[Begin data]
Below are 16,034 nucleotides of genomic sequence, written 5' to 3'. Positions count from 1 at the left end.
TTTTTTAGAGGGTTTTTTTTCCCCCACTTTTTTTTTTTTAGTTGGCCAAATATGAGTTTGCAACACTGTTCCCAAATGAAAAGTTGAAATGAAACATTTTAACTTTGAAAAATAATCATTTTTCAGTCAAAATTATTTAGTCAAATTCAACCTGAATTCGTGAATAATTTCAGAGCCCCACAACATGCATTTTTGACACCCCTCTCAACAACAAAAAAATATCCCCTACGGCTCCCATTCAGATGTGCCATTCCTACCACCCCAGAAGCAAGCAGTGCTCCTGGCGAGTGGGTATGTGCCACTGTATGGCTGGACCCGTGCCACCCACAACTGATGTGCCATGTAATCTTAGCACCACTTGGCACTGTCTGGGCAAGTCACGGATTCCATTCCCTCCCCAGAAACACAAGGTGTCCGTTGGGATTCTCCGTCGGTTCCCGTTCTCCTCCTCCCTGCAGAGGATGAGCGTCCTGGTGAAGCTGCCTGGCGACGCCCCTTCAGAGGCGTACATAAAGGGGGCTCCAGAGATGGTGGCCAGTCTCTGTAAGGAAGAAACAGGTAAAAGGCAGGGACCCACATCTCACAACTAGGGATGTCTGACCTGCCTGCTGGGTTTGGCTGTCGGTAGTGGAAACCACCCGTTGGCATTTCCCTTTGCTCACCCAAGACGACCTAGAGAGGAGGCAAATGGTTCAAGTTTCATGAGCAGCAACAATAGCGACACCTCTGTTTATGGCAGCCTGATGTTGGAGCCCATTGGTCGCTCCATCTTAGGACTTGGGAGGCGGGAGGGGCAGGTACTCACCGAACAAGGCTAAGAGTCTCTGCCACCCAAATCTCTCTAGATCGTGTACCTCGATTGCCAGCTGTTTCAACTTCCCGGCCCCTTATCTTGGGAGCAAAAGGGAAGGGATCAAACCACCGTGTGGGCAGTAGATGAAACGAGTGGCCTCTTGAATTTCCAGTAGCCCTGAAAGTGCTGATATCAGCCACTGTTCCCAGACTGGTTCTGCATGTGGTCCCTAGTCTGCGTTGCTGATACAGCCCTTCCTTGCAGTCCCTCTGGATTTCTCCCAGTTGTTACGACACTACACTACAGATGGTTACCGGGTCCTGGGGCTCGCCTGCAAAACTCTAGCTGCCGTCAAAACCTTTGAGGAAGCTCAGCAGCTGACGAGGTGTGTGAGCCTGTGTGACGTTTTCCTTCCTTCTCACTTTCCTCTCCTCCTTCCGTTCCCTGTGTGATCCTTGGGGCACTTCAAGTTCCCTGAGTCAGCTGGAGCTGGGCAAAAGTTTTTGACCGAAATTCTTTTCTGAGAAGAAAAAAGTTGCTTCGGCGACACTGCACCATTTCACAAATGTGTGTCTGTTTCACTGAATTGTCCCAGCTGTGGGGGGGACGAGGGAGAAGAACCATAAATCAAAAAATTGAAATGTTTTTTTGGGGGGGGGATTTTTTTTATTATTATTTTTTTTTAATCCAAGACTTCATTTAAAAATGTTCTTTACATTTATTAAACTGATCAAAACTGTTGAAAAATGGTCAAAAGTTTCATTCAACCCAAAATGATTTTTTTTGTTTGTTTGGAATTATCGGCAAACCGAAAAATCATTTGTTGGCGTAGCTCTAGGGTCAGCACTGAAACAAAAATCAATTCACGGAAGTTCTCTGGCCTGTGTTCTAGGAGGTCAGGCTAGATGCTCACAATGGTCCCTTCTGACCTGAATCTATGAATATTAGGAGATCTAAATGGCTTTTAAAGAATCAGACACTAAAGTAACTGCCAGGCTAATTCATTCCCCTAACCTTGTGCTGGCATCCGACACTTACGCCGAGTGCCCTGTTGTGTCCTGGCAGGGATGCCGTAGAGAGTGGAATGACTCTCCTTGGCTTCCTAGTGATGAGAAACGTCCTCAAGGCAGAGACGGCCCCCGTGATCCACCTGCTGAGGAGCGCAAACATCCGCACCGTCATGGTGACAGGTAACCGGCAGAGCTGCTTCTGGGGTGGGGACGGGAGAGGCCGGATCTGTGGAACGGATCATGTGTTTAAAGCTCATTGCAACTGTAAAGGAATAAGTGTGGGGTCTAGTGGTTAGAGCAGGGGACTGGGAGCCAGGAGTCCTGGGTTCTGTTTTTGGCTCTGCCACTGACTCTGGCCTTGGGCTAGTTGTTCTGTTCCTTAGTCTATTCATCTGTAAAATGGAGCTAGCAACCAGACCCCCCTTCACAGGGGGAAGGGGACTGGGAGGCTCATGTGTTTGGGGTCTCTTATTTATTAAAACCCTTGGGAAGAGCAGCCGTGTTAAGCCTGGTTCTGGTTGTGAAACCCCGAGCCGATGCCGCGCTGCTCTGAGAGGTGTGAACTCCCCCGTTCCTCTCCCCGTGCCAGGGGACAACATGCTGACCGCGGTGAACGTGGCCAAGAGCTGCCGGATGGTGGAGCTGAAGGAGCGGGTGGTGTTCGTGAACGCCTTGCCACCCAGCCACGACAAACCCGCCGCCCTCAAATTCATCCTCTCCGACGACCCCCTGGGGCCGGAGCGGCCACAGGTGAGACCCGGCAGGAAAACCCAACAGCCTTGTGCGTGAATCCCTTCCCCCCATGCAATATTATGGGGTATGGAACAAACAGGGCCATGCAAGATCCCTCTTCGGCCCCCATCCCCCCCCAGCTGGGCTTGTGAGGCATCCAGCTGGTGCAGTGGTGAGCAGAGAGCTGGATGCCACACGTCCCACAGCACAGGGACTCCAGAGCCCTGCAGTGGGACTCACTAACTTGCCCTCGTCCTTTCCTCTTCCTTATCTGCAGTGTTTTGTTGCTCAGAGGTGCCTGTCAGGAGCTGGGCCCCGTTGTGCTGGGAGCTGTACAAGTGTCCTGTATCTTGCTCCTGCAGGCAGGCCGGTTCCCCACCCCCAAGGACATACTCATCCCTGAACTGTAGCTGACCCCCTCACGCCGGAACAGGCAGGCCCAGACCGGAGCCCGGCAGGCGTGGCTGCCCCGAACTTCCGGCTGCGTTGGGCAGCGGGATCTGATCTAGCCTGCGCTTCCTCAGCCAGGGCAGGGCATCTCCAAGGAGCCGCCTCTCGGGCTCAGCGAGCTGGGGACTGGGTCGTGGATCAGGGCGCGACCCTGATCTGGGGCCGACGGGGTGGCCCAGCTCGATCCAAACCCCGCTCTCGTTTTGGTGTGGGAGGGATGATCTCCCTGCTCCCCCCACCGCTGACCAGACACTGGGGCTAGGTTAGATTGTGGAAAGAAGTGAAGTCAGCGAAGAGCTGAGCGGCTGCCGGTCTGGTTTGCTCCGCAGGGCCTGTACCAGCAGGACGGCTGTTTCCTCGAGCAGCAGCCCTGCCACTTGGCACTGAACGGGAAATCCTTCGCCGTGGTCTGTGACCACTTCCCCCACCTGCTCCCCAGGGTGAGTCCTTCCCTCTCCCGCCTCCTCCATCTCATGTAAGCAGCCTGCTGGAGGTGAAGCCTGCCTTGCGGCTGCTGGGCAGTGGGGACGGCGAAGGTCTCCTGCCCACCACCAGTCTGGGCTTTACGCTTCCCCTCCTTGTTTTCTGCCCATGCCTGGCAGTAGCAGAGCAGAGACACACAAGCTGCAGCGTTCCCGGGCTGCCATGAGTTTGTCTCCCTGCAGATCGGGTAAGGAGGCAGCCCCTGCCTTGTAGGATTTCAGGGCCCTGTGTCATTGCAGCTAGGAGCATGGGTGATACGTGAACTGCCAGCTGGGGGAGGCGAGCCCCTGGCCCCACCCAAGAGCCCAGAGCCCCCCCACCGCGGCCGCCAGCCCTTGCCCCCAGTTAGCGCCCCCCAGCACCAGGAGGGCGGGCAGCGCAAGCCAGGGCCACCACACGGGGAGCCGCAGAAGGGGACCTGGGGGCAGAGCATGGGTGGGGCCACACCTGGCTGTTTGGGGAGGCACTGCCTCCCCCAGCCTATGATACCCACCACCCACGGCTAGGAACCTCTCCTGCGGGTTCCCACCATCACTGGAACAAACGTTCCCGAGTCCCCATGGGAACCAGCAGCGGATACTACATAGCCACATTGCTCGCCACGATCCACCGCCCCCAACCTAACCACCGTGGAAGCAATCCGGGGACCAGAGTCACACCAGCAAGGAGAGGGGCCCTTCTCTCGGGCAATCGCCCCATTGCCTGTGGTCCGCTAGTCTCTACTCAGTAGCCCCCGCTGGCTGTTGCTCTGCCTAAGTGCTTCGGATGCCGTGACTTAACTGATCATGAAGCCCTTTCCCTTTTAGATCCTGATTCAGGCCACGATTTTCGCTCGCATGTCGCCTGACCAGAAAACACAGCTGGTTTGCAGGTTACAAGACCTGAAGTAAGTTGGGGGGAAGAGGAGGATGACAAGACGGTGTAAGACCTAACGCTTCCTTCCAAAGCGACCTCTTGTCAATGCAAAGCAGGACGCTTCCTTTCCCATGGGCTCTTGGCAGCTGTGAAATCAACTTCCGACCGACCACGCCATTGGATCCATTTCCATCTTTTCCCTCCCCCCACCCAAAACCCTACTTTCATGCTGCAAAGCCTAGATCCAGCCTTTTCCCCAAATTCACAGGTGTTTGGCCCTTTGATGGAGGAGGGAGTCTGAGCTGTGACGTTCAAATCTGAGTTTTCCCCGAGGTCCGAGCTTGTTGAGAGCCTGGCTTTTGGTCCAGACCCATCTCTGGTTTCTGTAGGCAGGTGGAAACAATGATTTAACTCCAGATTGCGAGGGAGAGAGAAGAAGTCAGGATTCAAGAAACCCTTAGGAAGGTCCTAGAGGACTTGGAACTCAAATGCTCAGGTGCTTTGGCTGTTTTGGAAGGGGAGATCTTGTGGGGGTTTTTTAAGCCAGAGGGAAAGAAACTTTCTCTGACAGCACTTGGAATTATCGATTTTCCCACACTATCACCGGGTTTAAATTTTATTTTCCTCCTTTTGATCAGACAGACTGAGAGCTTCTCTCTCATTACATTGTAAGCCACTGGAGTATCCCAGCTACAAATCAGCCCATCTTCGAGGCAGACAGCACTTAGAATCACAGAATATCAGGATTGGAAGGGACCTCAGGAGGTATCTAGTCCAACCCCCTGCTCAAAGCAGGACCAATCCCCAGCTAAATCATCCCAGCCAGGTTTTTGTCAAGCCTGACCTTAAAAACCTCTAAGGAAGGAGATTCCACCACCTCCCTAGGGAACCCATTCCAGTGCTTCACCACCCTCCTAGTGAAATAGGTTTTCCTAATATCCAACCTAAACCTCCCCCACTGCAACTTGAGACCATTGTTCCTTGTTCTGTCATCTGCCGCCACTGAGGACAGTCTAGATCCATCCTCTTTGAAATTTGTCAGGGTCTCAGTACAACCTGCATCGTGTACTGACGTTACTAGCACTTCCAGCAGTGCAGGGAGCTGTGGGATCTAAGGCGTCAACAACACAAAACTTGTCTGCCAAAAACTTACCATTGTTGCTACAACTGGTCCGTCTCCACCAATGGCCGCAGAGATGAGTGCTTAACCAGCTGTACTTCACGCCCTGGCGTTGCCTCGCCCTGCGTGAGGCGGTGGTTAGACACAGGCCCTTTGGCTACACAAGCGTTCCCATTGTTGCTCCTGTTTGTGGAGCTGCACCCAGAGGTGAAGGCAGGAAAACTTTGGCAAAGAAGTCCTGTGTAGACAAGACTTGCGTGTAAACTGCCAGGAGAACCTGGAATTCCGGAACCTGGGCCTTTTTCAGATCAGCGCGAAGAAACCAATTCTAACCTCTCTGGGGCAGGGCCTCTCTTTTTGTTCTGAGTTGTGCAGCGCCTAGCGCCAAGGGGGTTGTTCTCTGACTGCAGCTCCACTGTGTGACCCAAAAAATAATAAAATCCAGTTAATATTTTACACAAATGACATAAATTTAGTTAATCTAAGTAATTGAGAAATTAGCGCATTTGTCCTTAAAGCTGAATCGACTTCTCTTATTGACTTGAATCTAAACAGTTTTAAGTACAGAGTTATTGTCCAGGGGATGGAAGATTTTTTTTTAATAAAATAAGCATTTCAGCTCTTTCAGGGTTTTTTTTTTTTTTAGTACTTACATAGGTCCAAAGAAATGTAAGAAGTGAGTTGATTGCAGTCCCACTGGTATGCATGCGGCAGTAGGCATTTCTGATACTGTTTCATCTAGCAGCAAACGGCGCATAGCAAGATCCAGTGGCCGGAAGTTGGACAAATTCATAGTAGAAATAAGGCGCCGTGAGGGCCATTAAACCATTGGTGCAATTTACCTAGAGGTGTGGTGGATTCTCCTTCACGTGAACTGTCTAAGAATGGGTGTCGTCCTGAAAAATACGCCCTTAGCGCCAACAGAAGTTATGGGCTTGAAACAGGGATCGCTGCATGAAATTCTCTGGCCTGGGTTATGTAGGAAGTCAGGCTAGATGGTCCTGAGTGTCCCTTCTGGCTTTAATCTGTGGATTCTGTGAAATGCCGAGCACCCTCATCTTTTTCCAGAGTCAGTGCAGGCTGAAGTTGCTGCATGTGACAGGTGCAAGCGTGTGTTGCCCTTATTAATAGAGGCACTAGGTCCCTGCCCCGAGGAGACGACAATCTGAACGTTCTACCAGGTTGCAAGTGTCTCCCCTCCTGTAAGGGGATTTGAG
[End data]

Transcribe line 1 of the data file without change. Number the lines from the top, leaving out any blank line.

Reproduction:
Below are 16,034 nucleotides of genomic sequence, written 5' to 3'. Positions count from 1 at the left end.